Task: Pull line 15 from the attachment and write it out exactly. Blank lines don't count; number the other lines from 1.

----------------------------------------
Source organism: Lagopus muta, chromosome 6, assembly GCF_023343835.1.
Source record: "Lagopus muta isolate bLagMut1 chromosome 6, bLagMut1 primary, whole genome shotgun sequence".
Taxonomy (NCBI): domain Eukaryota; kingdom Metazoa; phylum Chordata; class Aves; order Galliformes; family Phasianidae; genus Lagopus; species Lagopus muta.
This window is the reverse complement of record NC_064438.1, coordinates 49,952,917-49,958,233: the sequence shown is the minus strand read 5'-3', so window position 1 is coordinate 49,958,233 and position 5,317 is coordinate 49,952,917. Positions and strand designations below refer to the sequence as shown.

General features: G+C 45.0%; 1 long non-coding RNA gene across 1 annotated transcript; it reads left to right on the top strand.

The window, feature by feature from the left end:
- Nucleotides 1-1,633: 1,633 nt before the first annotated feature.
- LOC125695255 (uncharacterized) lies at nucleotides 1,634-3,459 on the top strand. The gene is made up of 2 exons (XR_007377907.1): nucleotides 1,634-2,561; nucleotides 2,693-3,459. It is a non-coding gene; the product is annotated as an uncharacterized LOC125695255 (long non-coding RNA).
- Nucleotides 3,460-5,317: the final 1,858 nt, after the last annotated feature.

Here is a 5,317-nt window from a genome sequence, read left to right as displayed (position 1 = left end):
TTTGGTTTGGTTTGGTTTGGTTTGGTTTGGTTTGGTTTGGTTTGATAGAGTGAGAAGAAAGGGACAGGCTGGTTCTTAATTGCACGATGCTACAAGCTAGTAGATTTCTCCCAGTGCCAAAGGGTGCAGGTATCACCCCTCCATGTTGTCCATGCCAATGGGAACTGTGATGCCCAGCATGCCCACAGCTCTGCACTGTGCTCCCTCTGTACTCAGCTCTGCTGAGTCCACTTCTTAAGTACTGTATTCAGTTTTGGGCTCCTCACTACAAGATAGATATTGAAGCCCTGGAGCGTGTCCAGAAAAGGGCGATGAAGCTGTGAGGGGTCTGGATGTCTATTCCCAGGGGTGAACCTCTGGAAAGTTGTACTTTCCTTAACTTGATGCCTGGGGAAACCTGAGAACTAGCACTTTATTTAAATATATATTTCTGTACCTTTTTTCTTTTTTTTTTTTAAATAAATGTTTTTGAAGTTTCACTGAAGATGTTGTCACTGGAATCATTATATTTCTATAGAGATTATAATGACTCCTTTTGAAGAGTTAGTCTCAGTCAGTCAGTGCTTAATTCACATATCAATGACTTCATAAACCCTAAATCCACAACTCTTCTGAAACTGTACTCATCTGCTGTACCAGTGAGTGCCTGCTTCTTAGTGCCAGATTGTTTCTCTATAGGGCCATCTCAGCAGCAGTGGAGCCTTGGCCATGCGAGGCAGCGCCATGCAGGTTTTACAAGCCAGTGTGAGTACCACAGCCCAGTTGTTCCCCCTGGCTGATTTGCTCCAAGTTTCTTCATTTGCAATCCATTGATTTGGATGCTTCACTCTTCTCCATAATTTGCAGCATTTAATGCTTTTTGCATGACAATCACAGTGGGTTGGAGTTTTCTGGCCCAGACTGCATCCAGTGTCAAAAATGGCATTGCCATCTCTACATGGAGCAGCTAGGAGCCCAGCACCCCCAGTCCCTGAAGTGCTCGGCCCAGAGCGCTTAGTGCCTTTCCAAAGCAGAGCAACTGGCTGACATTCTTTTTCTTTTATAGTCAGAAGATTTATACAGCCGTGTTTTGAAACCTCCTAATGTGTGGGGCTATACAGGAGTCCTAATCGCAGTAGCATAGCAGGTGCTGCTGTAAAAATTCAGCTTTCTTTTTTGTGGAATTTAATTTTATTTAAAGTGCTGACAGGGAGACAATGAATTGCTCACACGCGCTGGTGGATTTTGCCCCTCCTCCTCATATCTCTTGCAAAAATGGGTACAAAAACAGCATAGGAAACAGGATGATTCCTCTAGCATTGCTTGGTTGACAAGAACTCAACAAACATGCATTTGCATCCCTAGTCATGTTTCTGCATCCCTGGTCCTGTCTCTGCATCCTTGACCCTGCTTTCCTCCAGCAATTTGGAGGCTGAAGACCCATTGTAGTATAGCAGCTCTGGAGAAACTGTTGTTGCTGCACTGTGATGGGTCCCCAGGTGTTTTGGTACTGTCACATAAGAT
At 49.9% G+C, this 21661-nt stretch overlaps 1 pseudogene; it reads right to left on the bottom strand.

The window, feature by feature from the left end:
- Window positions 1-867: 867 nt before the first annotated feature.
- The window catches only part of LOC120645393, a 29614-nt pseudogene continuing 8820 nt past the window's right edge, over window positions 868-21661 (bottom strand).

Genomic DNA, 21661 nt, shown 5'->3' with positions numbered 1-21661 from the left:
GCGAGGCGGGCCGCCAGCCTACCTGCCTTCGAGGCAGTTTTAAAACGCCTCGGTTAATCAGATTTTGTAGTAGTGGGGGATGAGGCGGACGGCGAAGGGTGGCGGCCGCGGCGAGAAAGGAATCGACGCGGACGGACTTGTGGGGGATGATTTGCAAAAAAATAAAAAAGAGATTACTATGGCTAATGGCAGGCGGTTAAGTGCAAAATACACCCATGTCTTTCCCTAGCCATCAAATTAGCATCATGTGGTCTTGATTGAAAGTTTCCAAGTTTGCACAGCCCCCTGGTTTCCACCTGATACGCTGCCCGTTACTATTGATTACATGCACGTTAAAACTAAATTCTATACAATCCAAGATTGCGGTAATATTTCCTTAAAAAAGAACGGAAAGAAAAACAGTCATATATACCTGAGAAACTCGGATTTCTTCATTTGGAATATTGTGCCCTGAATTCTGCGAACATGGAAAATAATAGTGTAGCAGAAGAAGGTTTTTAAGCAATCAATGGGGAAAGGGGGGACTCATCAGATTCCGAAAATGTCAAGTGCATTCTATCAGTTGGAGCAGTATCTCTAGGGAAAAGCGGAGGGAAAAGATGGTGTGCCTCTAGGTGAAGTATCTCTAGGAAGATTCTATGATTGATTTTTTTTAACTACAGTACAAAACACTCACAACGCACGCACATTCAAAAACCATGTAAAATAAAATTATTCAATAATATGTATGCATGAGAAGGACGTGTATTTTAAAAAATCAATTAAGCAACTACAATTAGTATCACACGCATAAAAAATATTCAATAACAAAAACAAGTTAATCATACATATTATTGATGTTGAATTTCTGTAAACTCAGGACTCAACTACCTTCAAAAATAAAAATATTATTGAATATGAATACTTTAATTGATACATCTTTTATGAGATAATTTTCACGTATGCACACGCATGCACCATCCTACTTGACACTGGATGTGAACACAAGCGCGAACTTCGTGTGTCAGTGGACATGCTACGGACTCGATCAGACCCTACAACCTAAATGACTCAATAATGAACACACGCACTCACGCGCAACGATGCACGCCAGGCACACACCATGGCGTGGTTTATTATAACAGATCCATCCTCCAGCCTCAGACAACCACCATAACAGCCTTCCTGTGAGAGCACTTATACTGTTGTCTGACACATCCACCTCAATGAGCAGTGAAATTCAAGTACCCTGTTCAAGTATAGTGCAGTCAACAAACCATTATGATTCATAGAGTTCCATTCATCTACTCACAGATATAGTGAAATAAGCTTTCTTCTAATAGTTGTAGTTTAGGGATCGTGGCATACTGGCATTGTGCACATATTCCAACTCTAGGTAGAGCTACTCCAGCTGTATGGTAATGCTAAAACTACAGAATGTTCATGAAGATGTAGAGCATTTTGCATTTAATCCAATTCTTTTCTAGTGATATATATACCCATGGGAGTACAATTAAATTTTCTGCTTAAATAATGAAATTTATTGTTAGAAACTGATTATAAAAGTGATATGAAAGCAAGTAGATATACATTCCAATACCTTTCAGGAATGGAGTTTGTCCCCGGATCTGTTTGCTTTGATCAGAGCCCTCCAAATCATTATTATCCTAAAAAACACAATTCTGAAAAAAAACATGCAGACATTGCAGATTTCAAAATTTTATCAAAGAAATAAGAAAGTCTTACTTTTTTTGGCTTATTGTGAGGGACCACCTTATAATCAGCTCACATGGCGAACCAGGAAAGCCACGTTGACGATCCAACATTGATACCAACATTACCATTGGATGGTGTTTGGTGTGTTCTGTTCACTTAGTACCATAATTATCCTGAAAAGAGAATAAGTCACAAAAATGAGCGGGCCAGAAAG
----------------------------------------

- The window catches only part of LOC120645393, a 29614-nt pseudogene continuing 8820 nt past the window's right edge, over window positions 868-21661 (bottom strand).